Sunday, 1 September 2019

The Commodores



Machine Gun (1974)


Machine Gun/Young Girls Are My Weakness/I Feel Sanctified/The Bump/Rapid Fire/The Assembly Line/The Zoo (The Human Zoo)/Gonna Blow Your Mind/There's A Song In My Heart/Superman                   

Before they crossed over into the slick, smooth soul ballad market around 1977, The Commodores were first and foremost a solid funk band. This was their debut album, and there isn't an Easy or Three Times A Lady to be found anywhere on it. It is proper funk all the way. For many (often soul/funk purists), this was the best of The Commodores. I know what they mean, I have to say, as there is an invigorating, vibrant, raw funk feel to this early material, but they couldn't half do a good soul ballad in those later years, though.
                             
The opener, Machine Gun, was a big hit, which was slightly surprising as it was an instrumental. It is, however, a sublime piece of clavinet-driven funk. The percussion is infectious and there are some spacey keyboard interjections throughout. This was my first experience of The Commodores, so my early memories of them are of this sort of thing, as opposed to smoochy ballads.

The dodgily-titled Young Girls Are My Weakness sees the vocals arrive on a Parliament-style funker. The vocals are shared between Walter OrangeThomas McClary and Lionel Richie, who also played keyboards. Another track in knew from a long way back with The Commodores is the insistently funky I Feel Sanctified, which features pounding drums, uplifting vocals, rubber band bass and full, punchy horns.



That wonderful, deep clavinet returns for the thumping funk pop of The Bump, which hit on the latest dance craze which involved dancers bumping posteriors. It is a lively, appealing piece of fun. Rapid Fire is another thoroughly intoxicating, upbeat instrumental. The Assembly Line is a soulful, "message" song in the What's Going On style, but using a more muscular funky backing. There is a great drum solo bit near the end.

The Zoo (The Human Zoo) is in the same vein but it features some buzzy, psychedelic guitar. The brassy funk tempo is turned up big time on the wonderful Gonna Blow Your Mind, which is driven along by some genuinely impressive funky drumming. Some Stevie Wonder style harmonica appears too. Excellent stuff. There's A Song In My Heart and Superman are both lively, uptempo funky pop numbers, the latter having some rhythmic disco passages. This was a really good debut album from a group who would carry on ploughing the funk furrow for two more albums before changing their approach.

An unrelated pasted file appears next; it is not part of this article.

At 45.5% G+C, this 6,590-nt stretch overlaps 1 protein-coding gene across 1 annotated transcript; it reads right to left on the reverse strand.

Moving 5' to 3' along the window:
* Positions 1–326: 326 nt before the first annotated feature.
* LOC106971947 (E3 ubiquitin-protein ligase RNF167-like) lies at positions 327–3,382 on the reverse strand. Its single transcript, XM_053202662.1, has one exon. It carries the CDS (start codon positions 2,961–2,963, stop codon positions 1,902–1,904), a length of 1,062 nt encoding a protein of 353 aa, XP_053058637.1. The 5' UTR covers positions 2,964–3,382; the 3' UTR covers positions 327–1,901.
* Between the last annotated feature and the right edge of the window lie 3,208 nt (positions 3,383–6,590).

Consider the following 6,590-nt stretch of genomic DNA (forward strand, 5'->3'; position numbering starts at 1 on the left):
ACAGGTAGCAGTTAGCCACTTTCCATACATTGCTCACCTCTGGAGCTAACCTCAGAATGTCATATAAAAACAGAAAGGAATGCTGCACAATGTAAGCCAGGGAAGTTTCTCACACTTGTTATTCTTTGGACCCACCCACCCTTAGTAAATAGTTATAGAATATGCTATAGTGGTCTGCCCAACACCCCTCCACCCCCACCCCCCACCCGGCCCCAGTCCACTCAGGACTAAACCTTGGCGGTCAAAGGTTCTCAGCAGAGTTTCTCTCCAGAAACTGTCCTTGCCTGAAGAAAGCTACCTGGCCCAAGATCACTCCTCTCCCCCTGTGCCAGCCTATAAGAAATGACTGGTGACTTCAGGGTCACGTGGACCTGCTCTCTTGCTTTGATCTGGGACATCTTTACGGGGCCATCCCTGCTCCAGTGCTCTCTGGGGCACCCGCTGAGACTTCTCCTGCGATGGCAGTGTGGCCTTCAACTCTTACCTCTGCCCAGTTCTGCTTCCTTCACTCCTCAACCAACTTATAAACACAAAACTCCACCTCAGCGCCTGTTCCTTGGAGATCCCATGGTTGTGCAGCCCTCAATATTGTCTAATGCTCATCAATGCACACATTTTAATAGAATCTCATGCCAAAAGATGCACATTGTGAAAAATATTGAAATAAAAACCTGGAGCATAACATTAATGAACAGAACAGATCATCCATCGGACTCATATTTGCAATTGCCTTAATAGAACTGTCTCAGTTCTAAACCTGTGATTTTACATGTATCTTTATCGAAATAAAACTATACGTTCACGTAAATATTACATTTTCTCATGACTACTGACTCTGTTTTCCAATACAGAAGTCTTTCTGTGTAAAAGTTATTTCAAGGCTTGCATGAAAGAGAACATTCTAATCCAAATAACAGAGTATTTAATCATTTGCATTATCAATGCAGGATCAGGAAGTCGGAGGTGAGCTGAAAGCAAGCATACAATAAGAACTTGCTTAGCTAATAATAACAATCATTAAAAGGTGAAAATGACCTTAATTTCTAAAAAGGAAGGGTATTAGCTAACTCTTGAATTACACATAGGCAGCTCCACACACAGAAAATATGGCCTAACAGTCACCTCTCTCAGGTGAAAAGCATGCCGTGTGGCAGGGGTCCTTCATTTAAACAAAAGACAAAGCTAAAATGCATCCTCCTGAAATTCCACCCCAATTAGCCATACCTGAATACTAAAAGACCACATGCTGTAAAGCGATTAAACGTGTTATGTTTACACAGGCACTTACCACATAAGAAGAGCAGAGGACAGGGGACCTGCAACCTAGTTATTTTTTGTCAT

Caught In The Act (1975)


Wide Open/Slippery When Wet/The Bump/I'm Ready/This Is Your Life/Let's Do It Right/Better Never Than Forever/Look What You've Done To Me/You Don't Know That I Know/Wide Open (reprise)    

This was The Commodores' second album and it featured more robust, pulsating funk of the type that characterised their early career. For the first time, though, some smooth soul ballads also appear to give a sign as to the group's later direction. There was something engagingly ebullient about these early funk/soul albums, however, that makes them eminently listenable. While their first album was full-on funk, there is a diversity on this follow-up that makes it an even better offering and a much underrated one.
                              
Wide Open totally cooks. It is a marvellous, hot slice of brassy, pounding funk with great vocals and a deeper than blue bass line.

Slippery When Wet was an early well-known track for the group, that went on to appear on many of their "best of" compilations. It is a great funk rock track, and I am sure Wild Cherry's Play That Funky Music was based on it, to an extent. The horn/bass/percussion/guitar interplay is outstanding. A true early Commodores funky classic.

The bubbly The Bump, for some reason, was included on their debut album as well as this one. I was never quite sure why this happened. It did so quite a lot in the seventies, particularly on soul albums. I'm sure they weren't short of material. I guess maybe that albums were released so frequently that they could "plug" the latest single on two albums in the hope that it would sell more.

I'm Ready is an upbeat, clavinet-powered instrumental of the sort they were now specialising in. The first of the ballads to appear was Lionel Richie's magnificent This Is Your Life - a superbly orchestrated slow but grandiose ballad. Maybe Richie was on to something here... The song's dramatic feel at times reminds me of their later classic Sweet Love, from the next album, particularly in its rise and fall near the end, Richie's impassioned vocals and his keyboard backing swirls.

Let's Do Right is a most appealing number from Richie's pen, once again. It is soulful, smooth, enticing, yet funky at the same time. The bass line is sublime. Never mind The Commodores in the later, more successful period, this is them at their best, for me.

Better Never Than Forever is superb - an atmospheric slow burner of a soul song, with hints of Isaac Hayes and also The Temptations in it. Continuing the quality is the seductive, insistent, sensual soul/funk of Look What You've Done To Me. Once again, this is a really impressive song, bubbling over with tasty funk flavour.

You Don't Know That I Know is another of the six-minute soul ballads that Lionel Richie was starting to make his own. Give me these over Hello any day. They are majestic pieces of velvety, yearning but effortless soul. Once more, Isaac Hayes's influence is there, Barry White too, but Richie had a knack for a catchy melody and hook that made his material different. The album ends with a brief reprise of Wide Open. As with the other early Commodores albums, you simply won't be disappointed with this.




No comments:

Post a comment